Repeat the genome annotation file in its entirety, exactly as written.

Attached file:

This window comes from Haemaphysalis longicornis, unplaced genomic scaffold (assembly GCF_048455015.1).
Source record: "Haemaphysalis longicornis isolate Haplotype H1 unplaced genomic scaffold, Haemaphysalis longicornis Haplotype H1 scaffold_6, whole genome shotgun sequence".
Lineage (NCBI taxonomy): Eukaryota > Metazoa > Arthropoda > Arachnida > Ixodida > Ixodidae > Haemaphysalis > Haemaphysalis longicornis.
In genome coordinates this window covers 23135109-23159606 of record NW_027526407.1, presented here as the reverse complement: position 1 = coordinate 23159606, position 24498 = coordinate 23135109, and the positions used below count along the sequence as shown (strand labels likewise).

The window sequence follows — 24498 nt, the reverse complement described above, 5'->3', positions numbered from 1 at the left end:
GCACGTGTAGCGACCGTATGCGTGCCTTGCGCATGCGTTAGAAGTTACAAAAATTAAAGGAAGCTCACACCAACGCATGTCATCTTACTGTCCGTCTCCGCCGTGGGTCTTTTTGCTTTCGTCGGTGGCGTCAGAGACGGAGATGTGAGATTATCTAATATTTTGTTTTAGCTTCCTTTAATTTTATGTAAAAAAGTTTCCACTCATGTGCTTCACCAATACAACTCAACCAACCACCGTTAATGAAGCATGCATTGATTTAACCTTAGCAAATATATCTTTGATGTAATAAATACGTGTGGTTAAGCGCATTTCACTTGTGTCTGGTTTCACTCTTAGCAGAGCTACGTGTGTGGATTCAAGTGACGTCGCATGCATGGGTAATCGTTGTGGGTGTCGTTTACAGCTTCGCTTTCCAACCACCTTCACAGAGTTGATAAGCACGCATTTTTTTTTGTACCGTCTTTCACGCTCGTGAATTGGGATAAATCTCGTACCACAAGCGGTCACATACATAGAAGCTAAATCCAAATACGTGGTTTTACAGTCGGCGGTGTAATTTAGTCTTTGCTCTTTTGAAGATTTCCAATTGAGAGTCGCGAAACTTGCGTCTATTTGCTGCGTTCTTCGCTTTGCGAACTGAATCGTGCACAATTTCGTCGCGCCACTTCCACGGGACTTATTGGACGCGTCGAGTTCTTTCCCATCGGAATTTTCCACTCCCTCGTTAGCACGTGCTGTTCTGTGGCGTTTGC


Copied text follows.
This window comes from Haemaphysalis longicornis, unplaced genomic scaffold (assembly GCF_048455015.1).
Source record: "Haemaphysalis longicornis isolate Haplotype H1 unplaced genomic scaffold, Haemaphysalis longicornis Haplotype H1 scaffold_6, whole genome shotgun sequence".
Lineage (NCBI taxonomy): Eukaryota > Metazoa > Arthropoda > Arachnida > Ixodida > Ixodidae > Haemaphysalis > Haemaphysalis longicornis.
In genome coordinates this window covers 23135109-23159606 of record NW_027526407.1, presented here as the reverse complement: position 1 = coordinate 23159606, position 24498 = coordinate 23135109, and the positions used below count along the sequence as shown (strand labels likewise).

The window sequence follows — 24498 nt, the reverse complement described above, 5'->3', positions numbered from 1 at the left end:
GCACGTGTAGCGACCGTATGCGTGCCTTGCGCATGCGTTAGAAGTTACAAAAATTAAAGGAAGCTCACACCAACGCATGTCATCTTACTGTCCGTCTCCGCCGTGGGTCTTTTTGCTTTCGTCGGTGGCGTCAGAGACGGAGATGTGAGATTATCTAATATTTTGTTTTAGCTTCCTTTAATTTTATGTAAAAAAGTTTCCACTCATGTGCTTCACCAATACAACTCAACCAACCACCGTTAATGAAGCATGCATTGATTTAACCTTAGCAAATATATCTTTGATGTAATAAATACGTGTGGTTAAGCGCATTTCACTTGTGTCTGGTTTCACTCTTAGCAGAGCTACGTGTGTGGATTCAAGTGACGTCGCATGCATGGGTAATCGTTGTGGGTGTCGTTTACAGCTTCGCTTTCCAACCACCTTCACAGAGTTGATAAGCACGCATTTTTTTTTGTACCGTCTTTCACGCTCGTGAATTGGGATAAATCTCGTACCACAAGCGGTCACATACATAGAAGCTAAATCCAAATACGTGGTTTTACAGTCGGCGGTGTAATTTAGTCTTTGCTCTTTTGAAGATTTCCAATTGAGAGTCGCGAAACTTGCGTCTATTTGCTGCGTTCTTCGCTTTGCGAACTGAATCGTGCACAATTTCGTCGCGCCACTTCCACGGGACTTATTGGACGCGTCGAGTTCTTTCCCATCGGAATTTTCCACTCCCTCGTTAGCACGTGCTGTTCTGTGGCGTTTGC